TOKYO (AFP) - The wife of Japanese journalist Kenji Goto, who is being threatened with execution by Islamic State in Iraq and Syria (ISIS) militants, broke her silence on Thursday hours before the deadline for a hostage swap that could save his life.
As a sunset cut-off for a prisoner exchange on the Turkish-Syrian border loomed, the wife, who signed her name only "Rinko", said she was begging Tokyo and Amman to save the lives of her husband and a Jordanian pilot.
ISIS militants say they will kill the airman unless Jordan frees failed Iraqi suicide bomber Sajida al-Rishawi in exchange for Goto.
"In the past 20 hours, the kidnappers have sent me what appears to be their latest and final demand," Rinko said in a statement published on the website of the Rory Peck Trust, an organisation that supports freelance journalists.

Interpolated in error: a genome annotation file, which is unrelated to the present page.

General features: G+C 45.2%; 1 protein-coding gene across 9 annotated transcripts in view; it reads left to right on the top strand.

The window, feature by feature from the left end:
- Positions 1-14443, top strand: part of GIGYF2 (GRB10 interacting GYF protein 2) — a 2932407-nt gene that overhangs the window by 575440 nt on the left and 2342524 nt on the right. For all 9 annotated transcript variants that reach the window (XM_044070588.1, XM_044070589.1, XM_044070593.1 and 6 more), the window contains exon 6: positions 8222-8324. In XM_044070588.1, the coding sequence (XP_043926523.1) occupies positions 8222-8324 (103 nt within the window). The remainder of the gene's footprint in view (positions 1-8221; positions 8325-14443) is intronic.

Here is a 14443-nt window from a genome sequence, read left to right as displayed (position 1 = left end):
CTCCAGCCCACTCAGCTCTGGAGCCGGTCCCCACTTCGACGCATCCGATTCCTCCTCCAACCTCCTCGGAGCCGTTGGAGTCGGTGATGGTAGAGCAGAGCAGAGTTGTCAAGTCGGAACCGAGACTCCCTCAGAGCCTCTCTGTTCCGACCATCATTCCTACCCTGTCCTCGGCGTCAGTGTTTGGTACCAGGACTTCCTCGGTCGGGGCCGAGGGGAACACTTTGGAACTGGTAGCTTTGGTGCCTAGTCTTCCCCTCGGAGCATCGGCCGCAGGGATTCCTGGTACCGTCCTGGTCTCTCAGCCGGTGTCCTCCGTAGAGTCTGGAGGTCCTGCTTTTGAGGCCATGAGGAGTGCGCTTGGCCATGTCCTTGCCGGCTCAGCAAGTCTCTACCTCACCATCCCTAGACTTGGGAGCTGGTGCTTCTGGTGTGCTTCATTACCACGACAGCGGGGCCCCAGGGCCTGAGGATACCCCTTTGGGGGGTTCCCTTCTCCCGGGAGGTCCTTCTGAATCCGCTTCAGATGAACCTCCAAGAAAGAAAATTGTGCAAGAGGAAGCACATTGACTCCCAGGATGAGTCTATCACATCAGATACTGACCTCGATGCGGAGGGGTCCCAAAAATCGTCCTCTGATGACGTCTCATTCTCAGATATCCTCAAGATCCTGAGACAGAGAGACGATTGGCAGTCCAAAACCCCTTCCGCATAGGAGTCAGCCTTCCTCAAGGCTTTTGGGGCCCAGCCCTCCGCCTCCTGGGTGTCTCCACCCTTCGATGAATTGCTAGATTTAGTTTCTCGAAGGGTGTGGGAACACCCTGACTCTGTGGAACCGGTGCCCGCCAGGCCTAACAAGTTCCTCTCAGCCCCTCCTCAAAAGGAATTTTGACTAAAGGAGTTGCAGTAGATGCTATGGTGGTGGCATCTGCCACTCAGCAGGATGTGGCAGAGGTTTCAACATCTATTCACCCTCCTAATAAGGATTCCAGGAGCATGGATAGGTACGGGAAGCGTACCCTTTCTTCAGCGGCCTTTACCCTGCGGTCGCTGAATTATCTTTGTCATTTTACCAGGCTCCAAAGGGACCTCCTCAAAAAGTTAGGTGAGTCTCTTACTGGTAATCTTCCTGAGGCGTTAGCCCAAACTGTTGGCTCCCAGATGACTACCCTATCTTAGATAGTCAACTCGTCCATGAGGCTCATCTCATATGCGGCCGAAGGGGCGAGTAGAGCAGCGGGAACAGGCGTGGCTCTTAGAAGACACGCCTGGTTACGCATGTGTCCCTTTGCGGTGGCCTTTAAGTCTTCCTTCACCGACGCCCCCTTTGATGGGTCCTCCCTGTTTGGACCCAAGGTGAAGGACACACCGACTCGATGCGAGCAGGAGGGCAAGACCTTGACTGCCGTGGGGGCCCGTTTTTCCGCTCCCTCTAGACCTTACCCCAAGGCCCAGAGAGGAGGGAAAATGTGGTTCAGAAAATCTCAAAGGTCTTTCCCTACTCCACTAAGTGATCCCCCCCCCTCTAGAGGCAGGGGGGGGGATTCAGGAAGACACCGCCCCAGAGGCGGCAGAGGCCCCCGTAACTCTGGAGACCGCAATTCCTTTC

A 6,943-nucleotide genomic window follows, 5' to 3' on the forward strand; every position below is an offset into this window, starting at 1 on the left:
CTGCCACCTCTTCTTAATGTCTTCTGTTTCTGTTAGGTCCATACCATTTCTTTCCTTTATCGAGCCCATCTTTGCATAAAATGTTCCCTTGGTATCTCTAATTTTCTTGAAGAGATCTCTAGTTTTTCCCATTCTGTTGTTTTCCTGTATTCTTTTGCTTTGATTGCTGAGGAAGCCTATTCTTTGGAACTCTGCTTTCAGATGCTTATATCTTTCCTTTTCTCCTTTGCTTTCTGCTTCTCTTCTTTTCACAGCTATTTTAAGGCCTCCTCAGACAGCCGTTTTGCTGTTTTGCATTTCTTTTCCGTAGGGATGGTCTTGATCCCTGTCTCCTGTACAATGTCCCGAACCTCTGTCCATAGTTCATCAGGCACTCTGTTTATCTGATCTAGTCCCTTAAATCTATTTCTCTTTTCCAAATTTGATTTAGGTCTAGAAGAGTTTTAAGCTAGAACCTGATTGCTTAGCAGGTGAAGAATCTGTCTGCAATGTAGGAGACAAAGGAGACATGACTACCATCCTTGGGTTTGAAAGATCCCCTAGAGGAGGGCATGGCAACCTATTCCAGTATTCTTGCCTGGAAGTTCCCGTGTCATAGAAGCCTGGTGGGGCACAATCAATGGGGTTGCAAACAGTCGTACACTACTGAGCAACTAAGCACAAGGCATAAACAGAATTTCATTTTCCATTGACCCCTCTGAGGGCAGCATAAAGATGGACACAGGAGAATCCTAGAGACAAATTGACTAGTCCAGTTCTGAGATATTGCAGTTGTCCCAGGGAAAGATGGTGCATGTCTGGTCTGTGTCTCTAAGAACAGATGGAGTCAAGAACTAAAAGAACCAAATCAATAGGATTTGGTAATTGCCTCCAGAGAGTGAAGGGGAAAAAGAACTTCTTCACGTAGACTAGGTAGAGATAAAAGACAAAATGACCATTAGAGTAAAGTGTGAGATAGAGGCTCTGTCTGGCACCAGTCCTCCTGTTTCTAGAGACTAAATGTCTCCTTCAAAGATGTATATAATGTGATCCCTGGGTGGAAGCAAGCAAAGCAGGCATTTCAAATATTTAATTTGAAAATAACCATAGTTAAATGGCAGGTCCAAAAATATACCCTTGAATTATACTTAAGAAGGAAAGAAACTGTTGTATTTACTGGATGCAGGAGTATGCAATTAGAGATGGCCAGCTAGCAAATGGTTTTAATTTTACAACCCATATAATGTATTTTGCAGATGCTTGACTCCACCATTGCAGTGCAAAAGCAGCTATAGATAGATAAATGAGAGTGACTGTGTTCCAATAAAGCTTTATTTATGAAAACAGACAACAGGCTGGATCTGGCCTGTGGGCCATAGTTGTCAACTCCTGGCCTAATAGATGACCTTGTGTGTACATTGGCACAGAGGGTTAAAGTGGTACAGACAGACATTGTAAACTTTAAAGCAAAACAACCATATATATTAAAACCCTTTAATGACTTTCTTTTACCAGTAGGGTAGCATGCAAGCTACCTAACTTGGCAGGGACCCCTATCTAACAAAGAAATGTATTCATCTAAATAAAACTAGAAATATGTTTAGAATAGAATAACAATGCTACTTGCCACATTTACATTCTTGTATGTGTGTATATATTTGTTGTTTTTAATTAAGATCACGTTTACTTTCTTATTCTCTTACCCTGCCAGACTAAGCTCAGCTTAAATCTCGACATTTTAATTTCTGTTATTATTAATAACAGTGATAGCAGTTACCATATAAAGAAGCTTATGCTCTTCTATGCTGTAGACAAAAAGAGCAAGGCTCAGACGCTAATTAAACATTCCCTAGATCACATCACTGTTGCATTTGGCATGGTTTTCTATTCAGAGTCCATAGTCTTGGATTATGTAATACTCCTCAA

"If Sajida is not on the Turkish border ready for the exchange for Kenji by Thursday 29th Jan at sunset, the Jordanian pilot will be executed immediately."
— Rory Peck Trust (@rorypecktrust) January 29, 2015
In their latest message, ISIS - which rules large swathes of Iraq and Syria under an extreme version of Islamic law - said they were willing to free Mr Goto, a respected war reporter.
But Jordan is demanding the return of pilot Maaz al-Kassasbeh, whose F16 fighter jet crashed over northern Syria on Dec 24.
With the militants' deadline looming, Jordan said it was still waiting to see evidence that Mr Kassasbeh was still alive - something the group has so far refused to offer.
Mr Goto's wife said the couple had two young daughters.
"Our baby girl was only three weeks old when Kenji left. I hope our oldest daughter, who is just two, will get to see her father again. I want them both to grow up knowing their father," she said.
— mustafa khalili (@muskhalili) January 29, 2015
"My husband is a good and honest man who went to Syria to show the plight of those who suffer.
"I fear that this is the last chance for my husband and we now have only a few hours left to secure his release and the life of (Maaz al-Kassasbeh).
"I beg the Jordanian and Japanese government to understand that the fates of both men are in their hands."